Discovery Park turns 10
Timothy Sands (left), Purdue provost and researcher, and graduate student Mark Oliver operate a "reactor" in a Discovery Park lab in the Birck Nanotechnology Center for a project aimed at perfecting solid-state lighting. The technology could cut electricity consumption by 10 percent if widely adopted. (Purdue News Service photo)
Discovery Park, Purdue's internationally recognized hub of interdisciplinary innovation directed at global challenges, is celebrating its 10th anniversary this academic year. In addition to revolutionizing what is known -- in areas from nanotechnology to learning in the STEM disciplines -- the park has shifted how researchers pursue and create knowledge.
"While Discovery Park didn't invent the role that collaboration can play in addressing the major problems of the world, it has helped to create more integrated research at Purdue," says Alan Rebar, senior associate vice president for research and executive director of Discovery Park. "Not only is Discovery Park changing how research is conducted, it's changing how Purdue collaborates regionally, nationally and globally with industry, agencies, foundations and other universities -- all with the goal to make the world a better place."
From its roots in 2001, when it was launched with a $5 million commitment from the state of Indiana for a nanotechnology center and a gift of $26 million from the Lilly Endowment, Discovery Park has grown to a $750 million research and learning complex of eight core centers housed in five facilities on the west edge of campus.
Discovery Park now engages more than 4,000 faculty members and students in research that ranges from curing cancer to forging a competitive edge for Indiana manufacturers. It also has helped Purdue establish stronger relationships with universities and institutions from around the world -- from countries including Russia, India, Australia, China, Japan, Singapore, South Korea, and Colombia. In addition to serving faculty, Discovery Park plays a key role in fostering innovation among students.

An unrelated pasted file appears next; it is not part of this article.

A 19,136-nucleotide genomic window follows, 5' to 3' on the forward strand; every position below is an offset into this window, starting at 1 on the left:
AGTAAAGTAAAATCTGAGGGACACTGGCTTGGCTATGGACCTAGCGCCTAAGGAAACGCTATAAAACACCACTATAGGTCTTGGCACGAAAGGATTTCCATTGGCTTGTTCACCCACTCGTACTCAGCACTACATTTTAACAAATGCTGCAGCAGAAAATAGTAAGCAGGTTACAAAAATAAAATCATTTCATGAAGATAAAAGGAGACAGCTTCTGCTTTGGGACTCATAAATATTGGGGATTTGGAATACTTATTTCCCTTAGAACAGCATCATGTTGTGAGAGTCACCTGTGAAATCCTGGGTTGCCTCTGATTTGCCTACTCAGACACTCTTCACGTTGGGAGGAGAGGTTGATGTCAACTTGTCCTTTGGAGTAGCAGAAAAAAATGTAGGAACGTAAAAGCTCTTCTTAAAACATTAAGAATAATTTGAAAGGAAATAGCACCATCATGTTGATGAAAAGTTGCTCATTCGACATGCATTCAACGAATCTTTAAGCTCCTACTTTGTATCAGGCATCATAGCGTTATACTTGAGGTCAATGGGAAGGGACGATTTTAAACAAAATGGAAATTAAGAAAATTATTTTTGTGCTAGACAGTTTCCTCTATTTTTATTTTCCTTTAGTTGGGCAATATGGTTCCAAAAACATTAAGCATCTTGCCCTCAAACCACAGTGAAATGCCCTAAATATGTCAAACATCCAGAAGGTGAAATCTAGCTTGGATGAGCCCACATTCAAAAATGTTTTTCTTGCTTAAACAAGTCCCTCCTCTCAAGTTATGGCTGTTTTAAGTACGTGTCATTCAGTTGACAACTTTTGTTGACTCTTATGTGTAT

Shaili Sharma, who expects to complete a doctorate in biomedical engineering in December, was a Purdue Realization and Entrepreneurship Program (PREPP) fellow at Discovery Park's Burton D. Morgan Center for Entrepreneurship, an experience that she said allowed her to explore the commercialization aspects of her dissertation research.
"I got the opportunity to interact with several people pertinent to medical device commercialization and learned vastly from this exposure," she says. "The opportunity also made me greatly appreciate the potential impact of my work. After graduate school, I hope to continue working on translational research projects, working to bring solutions to unmet clinical needs."
With its state-of-the-art facilities, laboratories and instrumentation, Discovery Park has generated $600 million in sponsored program funding and more than $250 million in gifts from donors and foundations and other supporters. Today, it operates as a self-sustaining entity.
"Discovery Park is a tremendous asset to the University's research enterprise," says Richard Buckius, vice president for research. "Interdisciplinary research has become the norm when it comes to addressing grand challenge problems, and Discovery Park is well-recognized for its superior collaborative environment. The atmosphere generated by Purdue faculty and staff has proven to be a key ingredient to the self-sustaining research capabilities at Discovery Park."
Discovery Park's interdisciplinary research efforts are being celebrated throughout April with a series of co-sponsored lectures focused on entrepreneurship, conservation and addressing challenging global problems through innovation. As part of the celebration, Laurie Marker, founder and executive director of the Cheetah Conservation Fund, will present "A Race to the Future to Save the Wild Cheetah" at 12:30 p.m. Friday (April 27) in Lynn Hall, Room 1136. Sponsors are the Purdue College of Veterinary Medicine, Discovery Park and the Lilly Endowment.
* Advanced Computational Center for Engineering and Sciences (Cyber Center, Computing Research Institute and the Rosen Center for Advanced Computing in ITaP)
* Bindley Bioscience Center (construction of an expansion to house the Multidisciplinary Cancer Research Facility is to begin soon and is expected to be completed in 2013)
* Birck Nanotechnology Center
* Burton D. Morgan Center for Entrepreneurship
* Discovery Learning Research Center
* Global Sustainability Initiative (Center for the Environment, Energy Center, Purdue Climate Change Research Center and the Center for Global Food Security)
* Oncological Sciences Center
* Regenstrief Center for Healthcare Engineering
Buildings (building costs)
* Birck Nanotechnology Center ($58 million)
* Bindley Bioscience Center ($15 million)
* Burton D. Morgan Entrepreneurship Center ($7 million)
* Gerald D. and Edna E. Mann Hall ($12 million)
* Hall for Discovery and Learning Research ($25 million)